CLEARWATER, Florida/LAS VEGAS (Reuters) – After months as volunteer activists demanding that U.S. President Donald Trump be impeached, Eileen and Michael O’Brien sat on their couch on Thursday, cracked open a laptop and began to read the 448-page special counsel report that liberals have dreamed would make impeachment a reality.
Eileen O’Brien, 65, and Michael O’Brien, 62, read the redacted report by U.S. Special Counsel Robert Mueller on Russian interference in the 2016 U.S. presidential election, at their home in Clearwater, Florida, U.S., April 18, 2019. REUTERS/Letitia Stein
“Hmm, seems like there’s a lot of grey area here,” said Eileen O’Brien, 65, of Clearwater, Florida, reading aloud a line about the findings falling short of a criminal case. “Legally wrong and morally wrong are two different things.”
The release of the long-anticipated report by Special Counsel Robert Mueller on his inquiry into Russia’s role in the 2016 election landed in a stridently divided America: one side convinced Trump acted improperly, the other adamant that the investigation was a politically driven farce.
Mueller built an extensive case that Trump committed obstruction of justice but stopped short of concluding he had committed a crime, though he did not exonerate the president.
For those like the O’Briens who have been pining for impeachment, the report renewed resolve to oust the president. For those who want to see the president reelected, there was a sense of vindication.
“The White House is going to put out their own version of things, which is basically fish wrapper,” said Michael O’Brien, formerly a service technician who now works on houses. His wife, who a day earlier delivered a can of “impeaches” peaches to a lawmaker, looked up with a quizzical expression.
“It’s worthless,” he explained. “You can use it to wrap fish.”
“ONE BATTLE IN A WAR”
Lee Mueller and his wife, Michele Mueller, no relation to Robert Mueller, also paused their Thursday to read through the special counsel’s report. They printed out the table of contents for both volumes along with the executive summaries.
“I view the Mueller report as being one battle in a war against the United States of America’s founding principles and against Donald Trump,” Michele Mueller, 61, said in a suburb of Las Vegas.
After Attorney General William Barr released his four-page summary of the Mueller report late last month, Americans were dug in on their views.
So far, the full report does not appear to have convinced many to change their opinions about the president’s conduct.
A Reuters/Ipsos public opinion poll conducted Thursday afternoon to Friday morning found among those respondents of who said they were familiar with the Mueller report, 70 percent said the report had not changed their view of Trump or Russia’s involvement in the U.S. presidential race.
Only 15 percent said they had learned something that changed their view of Trump or the Russia investigation, and a majority of those respondents said they were now more likely to believe that “Trump or someone close to him broke the law.” Trump’s approval ratings, however, dipped 3 percentage points after the release of the report, the poll found.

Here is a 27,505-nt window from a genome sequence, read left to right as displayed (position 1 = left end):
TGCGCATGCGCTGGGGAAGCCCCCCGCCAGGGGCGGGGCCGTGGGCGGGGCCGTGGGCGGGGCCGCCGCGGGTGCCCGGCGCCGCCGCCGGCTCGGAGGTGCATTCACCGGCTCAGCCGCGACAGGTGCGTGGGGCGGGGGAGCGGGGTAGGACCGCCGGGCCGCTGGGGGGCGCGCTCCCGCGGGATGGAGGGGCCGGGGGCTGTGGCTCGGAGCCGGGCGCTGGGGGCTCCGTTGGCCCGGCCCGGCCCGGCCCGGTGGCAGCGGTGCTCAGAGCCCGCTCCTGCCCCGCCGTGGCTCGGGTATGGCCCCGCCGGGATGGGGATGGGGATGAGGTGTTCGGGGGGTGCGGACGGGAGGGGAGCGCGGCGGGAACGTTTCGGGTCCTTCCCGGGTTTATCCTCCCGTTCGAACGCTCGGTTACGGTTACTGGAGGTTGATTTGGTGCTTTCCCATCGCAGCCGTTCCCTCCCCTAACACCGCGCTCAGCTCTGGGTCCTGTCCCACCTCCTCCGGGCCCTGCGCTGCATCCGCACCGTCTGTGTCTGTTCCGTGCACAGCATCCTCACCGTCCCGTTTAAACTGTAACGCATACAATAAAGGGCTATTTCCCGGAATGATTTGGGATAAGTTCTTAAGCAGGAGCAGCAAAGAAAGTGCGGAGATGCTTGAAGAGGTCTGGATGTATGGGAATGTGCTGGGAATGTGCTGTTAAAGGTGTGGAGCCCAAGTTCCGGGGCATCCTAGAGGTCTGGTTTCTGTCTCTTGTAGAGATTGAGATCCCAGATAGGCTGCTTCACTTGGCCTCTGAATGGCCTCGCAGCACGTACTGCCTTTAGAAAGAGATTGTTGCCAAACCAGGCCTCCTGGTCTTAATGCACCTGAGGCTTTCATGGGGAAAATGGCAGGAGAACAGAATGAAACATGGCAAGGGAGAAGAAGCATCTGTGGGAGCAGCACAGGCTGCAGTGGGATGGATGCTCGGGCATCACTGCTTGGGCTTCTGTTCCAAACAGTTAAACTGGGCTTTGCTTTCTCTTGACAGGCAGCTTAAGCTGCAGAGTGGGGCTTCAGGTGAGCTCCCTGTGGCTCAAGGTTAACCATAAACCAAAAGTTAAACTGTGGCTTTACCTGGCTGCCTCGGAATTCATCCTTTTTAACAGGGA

Ahead of Thursday’s release of the Mueller report, Trump ramped up his insistence that he was the victim, not the perpetrator, of crimes.
James Stratton, 65, of Clearwater, Florida, caught snippets of the news about the report from conservative commentators Rush Limbaugh and Sean Hannity. He looked up Barr’s news conference, held Thursday morning before the report was released online, on YouTube.
“Nobody on our side is going to change,” the Republican president of the local Tampa Bay Trump Club said in a phone interview, adding that liberals will grow tired of hearing predictions about Trump’s downfall that never materialize. “We stay focused on the issues. How do we stop socialism? How do we protect our borders?”
“IT WILL ONLY AFFIRM”
For the most invested, though, Mueller’s report offered hope for further investigation, but by Democrats in Congress this time.
Tom Steyer, a billionaire activist who has spent millions of his own dollars directing pressure at Congress to impeach Trump, said while he thinks the contents of the report implicate the president, he acknowledges the findings alone are unlikely to convince Americans to change their minds.
“I think the only way to get voters to notice is to directly publicize, televised hearings,” Steyer said. “We’re all for public hearings so the American people can see and can react themselves.”
In Florida, Margo Hammond, 69, who considers herself an independent voter, gleaned highlights by toggling through the coverage of MSNBC, CNN and Fox News. She was unimpressed with Barr.
“It’s kind of an insult to the American people that we can’t decide for ourselves,” she said while in an art class. She planned to read as much as she could of the report.
“I think it will only affirm what I originally thought,” she said. Then she repeated something she had heard earlier from a news commentator: “There was a whole lot of cheating going on.”
Reporting by Letitia Stein in Clearwater, Florida and Tim Reid in Las Vegas; Writing by Ginger Gibson; Editing by Leslie Adler and Marguerita Choy